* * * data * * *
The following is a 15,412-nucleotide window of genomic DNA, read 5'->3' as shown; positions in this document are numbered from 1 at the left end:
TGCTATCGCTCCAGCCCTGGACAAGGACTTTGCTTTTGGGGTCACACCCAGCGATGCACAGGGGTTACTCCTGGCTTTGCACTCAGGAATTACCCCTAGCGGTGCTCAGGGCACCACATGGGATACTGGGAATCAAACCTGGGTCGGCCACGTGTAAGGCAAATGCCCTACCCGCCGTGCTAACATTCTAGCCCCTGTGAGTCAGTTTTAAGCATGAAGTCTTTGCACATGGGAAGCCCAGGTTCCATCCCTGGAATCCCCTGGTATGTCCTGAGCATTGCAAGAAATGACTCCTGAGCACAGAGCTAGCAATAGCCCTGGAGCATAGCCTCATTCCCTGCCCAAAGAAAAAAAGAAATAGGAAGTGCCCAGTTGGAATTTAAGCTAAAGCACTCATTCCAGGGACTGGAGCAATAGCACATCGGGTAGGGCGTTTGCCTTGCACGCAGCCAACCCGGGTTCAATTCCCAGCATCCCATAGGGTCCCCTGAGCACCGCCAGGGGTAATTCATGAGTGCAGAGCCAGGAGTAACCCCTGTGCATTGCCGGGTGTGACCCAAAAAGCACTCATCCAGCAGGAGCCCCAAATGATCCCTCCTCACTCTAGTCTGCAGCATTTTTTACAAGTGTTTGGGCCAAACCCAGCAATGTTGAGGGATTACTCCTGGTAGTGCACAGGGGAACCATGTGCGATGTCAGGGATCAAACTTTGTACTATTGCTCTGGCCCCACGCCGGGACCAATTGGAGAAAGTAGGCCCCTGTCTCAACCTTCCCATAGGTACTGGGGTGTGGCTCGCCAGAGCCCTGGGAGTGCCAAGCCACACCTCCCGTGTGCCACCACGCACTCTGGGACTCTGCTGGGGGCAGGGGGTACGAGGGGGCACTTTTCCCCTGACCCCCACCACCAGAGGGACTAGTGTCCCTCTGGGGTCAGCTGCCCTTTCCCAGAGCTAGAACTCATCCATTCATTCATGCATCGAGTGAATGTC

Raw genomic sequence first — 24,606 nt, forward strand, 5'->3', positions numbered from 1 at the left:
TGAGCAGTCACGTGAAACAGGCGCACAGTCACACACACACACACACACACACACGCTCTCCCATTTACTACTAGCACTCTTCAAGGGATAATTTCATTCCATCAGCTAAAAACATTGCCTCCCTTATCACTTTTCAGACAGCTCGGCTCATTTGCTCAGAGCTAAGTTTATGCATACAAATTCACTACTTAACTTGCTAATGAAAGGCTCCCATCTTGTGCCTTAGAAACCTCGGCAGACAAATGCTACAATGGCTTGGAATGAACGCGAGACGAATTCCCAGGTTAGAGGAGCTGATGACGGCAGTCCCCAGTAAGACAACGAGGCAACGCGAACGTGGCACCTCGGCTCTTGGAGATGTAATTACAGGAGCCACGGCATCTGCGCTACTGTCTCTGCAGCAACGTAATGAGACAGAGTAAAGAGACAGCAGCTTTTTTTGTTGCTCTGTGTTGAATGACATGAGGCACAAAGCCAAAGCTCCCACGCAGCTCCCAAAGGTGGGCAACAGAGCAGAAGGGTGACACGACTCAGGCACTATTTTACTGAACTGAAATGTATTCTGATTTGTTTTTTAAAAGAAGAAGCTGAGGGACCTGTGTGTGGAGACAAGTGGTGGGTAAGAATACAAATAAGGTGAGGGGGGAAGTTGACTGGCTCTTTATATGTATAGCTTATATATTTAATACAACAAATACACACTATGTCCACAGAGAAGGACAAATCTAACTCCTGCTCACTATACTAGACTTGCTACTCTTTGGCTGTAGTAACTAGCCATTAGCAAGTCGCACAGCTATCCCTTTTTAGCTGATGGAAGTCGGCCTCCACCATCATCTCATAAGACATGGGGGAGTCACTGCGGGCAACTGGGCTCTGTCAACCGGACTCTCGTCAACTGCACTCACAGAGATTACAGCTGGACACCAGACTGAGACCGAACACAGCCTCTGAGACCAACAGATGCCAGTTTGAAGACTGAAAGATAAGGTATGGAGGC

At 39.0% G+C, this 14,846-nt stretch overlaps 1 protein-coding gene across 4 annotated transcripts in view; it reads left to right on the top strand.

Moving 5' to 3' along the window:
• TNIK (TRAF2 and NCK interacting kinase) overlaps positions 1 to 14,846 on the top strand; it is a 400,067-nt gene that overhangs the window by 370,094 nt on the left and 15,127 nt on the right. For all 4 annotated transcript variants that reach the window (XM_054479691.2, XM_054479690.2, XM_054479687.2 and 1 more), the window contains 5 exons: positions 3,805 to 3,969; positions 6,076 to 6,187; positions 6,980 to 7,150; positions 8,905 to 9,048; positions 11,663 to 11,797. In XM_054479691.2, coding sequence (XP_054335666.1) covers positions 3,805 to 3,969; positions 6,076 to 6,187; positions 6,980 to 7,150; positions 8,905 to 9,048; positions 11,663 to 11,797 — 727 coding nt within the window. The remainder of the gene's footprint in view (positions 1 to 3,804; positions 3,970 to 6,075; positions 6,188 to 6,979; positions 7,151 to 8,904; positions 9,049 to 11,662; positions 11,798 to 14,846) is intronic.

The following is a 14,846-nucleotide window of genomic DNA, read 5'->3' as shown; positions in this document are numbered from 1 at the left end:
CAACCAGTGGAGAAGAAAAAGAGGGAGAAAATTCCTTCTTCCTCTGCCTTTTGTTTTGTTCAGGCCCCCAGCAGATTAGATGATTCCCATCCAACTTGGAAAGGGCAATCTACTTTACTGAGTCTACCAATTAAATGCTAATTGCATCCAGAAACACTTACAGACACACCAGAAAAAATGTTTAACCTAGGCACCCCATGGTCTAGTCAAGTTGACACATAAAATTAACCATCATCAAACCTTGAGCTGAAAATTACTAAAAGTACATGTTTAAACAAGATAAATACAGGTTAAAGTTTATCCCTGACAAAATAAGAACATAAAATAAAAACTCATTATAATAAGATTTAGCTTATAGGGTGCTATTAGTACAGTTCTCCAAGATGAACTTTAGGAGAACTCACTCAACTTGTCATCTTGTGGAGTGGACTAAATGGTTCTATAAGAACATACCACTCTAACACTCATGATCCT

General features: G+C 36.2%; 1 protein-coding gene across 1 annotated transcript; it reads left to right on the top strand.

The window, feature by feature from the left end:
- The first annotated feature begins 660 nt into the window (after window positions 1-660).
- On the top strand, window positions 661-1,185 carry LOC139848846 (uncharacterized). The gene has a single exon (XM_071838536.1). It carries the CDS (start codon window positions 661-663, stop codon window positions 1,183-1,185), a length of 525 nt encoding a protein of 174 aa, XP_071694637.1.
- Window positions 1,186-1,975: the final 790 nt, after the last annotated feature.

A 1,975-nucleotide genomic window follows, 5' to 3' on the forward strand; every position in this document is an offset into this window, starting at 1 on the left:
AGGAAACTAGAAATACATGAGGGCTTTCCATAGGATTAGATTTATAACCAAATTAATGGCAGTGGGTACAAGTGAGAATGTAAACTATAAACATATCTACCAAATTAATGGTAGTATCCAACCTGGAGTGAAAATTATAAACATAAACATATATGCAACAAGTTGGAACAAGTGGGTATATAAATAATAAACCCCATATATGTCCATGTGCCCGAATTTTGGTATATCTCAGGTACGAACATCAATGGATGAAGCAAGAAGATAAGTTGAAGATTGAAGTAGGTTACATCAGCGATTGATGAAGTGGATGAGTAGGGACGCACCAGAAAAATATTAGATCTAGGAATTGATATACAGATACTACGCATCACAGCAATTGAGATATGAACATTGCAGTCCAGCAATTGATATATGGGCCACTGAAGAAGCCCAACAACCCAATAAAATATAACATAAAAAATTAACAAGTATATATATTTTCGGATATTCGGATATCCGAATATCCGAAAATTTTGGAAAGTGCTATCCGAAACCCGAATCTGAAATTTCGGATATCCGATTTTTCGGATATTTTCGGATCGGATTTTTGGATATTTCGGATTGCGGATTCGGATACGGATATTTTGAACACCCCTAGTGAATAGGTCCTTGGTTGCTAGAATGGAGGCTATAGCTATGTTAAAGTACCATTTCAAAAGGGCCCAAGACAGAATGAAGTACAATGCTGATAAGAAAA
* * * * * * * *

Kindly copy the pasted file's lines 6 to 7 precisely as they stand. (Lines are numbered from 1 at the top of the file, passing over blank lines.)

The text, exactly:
Moving 5' to 3' along the window:
• TNIK (TRAF2 and NCK interacting kinase) overlaps positions 1 to 14,846 on the top strand; it is a 400,067-nt gene that overhangs the window by 370,094 nt on the left and 15,127 nt on the right. For all 4 annotated transcript variants that reach the window (XM_054479691.2, XM_054479690.2, XM_054479687.2 and 1 more), the window contains 5 exons: positions 3,805 to 3,969; positions 6,076 to 6,187; positions 6,980 to 7,150; positions 8,905 to 9,048; positions 11,663 to 11,797. In XM_054479691.2, coding sequence (XP_054335666.1) covers positions 3,805 to 3,969; positions 6,076 to 6,187; positions 6,980 to 7,150; positions 8,905 to 9,048; positions 11,663 to 11,797 — 727 coding nt within the window. The remainder of the gene's footprint in view (positions 1 to 3,804; positions 3,970 to 6,075; positions 6,188 to 6,979; positions 7,151 to 8,904; positions 9,049 to 11,662; positions 11,798 to 14,846) is intronic.